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Pathbreaker Ventures has closed its first venture capital fund to invest $12.9 million in early stage companies in emerging technologies.
Ryan Gembala, general partner of Pathbreaker, is looking to fund companies developing technologies such as virtual reality, augmented reality, robotics, artificial intelligence, autonomous vehicles, connected homes and cars, and space technologies. That seems like a wide range, but Gembala said in an exclusive interview (and a post) with VentureBeat that he will focus on founders who have specialty knowledge to solve big technical problems.
“It’s a period of time where the most valuable companies over the next decade will be predicted on these technologies. You can build something the world has never seen before,” Gembala said.
The fund is the first for Gembala, who previously worked on corporate acquisitions for Facebook and before that was an associate at Azure Capital. He got his start as an investor with the Hyde Park Angels group, and he was also the cofounder of the nonprofit H.E.R.O. for Children, which helps children with HIV/AIDS.
Three top investment pros open up about what it takes to get your video game funded.
The San Francisco venture firm has already made about 10 investments in areas such as VR, robotics, deep learning, 3D printing, video, productivity, and logistics. Gembala said the company would consider investments in games, as he believes that application and content will drive the VR and AR industries forward in the future, whereas infrastructure and hardware investments have been the norm so far.
“New platforms historically emerged in waves, one at a time, like the PC in the 1980s, the Internet in the 1990s, the smartphone in the 2000s,” Gembala said. “But today, we are in the midst of a transition of falling hardware costs, the low cost of compute, and the explosion of accessible data. We have evolved into a multiplatform world. It is a period in tech history unlike anything we have seen before.”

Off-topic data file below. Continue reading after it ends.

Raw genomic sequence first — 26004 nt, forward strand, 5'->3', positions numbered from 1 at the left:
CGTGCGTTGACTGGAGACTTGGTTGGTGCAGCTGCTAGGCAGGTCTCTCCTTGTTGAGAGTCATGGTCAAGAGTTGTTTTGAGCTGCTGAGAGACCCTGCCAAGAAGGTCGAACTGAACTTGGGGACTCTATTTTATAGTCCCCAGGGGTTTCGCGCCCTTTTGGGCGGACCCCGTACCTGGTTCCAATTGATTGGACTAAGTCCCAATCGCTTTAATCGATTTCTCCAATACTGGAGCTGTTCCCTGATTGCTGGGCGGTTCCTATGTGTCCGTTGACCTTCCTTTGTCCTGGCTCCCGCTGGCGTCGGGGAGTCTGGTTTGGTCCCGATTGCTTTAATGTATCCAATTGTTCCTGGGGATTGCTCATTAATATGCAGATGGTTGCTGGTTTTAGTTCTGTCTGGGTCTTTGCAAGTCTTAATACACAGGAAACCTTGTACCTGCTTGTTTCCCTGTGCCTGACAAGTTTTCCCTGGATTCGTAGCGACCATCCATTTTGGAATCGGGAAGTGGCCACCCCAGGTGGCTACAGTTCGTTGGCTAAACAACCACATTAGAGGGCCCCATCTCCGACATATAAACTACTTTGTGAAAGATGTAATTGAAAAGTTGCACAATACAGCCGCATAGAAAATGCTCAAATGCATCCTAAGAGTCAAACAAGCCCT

Gembala said he had a chance to work on the Oculus acquisition at Facebook, and he remains bullish on VR, AR, and “mixed reality” as the next big computing platform. He believes that integration of A.I., task execution, data capture, and data analysis make robotics attractive. He sees the integration of A.I. and cognitive computing into consumer and enterprise applications as creating a huge amount of value.
He believes connected homes and cars and autonomous vehicles will create a lot of opportunities in vertical applications for startups. And he also thinks that space technologies such as small satellites, analysis of space-captured data, consumer transport, space mining, and others are interesting.
Gembala said he has had a chance to view the building, funding, and liquidity phase of startups over the years, and his firm will focus on specialized engineering and product founders building differentiated technology and intellectual property to push the world forward, whether through the enterprise or consumer. Check sizes will vary from $150,000 to $350,000, and the firm may coinvest alongside other early-stage investors.
So far, the company has invested in the following firms:
- Iron Ox: operator of robotic greenhouses with real-time data capture for growing sustainable produce, led by senior robotics engineers from Google X and Willow Garage.
- Mux: maker of video streaming analytics and performance tools, led by the creators of Video.js and Zencoder (acquired by Brightcove for $30M in 2012).
- nTopology: modular CAD software for advanced manufacturing and 3D printing.
- OptimoRoute: people routing and fleet management for mobile work forces. Its founders were early engineers at Google and built machine learning products for Yelp.
- Rheo: video targeting and personalization technology for Apple TV and the connected television ecosystem. Its founders are senior engineering and product leaders from Facebook, Apple, and Microsoft.
- Simbe Robotics: autonomous robotic systems for data capture and analytics in retail environments, led by robotics engineering and product leaders from Willow Garage and Silver Spring Networks.
- Superhuman: claims to be the fastest email experience in the world. Its founders started Rapportive (acquired by LinkedIn in 2012) and LiveRamp (acquired by Acxiom for $310 million in 2014).
- Text IQ: deep learning-based solutions for document intelligence in legal, insurance, and pharma, led by a team of PhD and Masters level computer scientists from Columbia University.
- Uncorporeal: volumetric capture systems for VR & AR content creation. The team includes a technical Oscar-winner and engineering and product leadership from WETA, Google X, Lucas ILM, and Wikimedia.
- Visby: holographic light field technology, codecs, and capture solutions for VR and AR. Its leaders include a PhD in particle physics, a masters in applied mathematics, and a light field expert from Harvard University.
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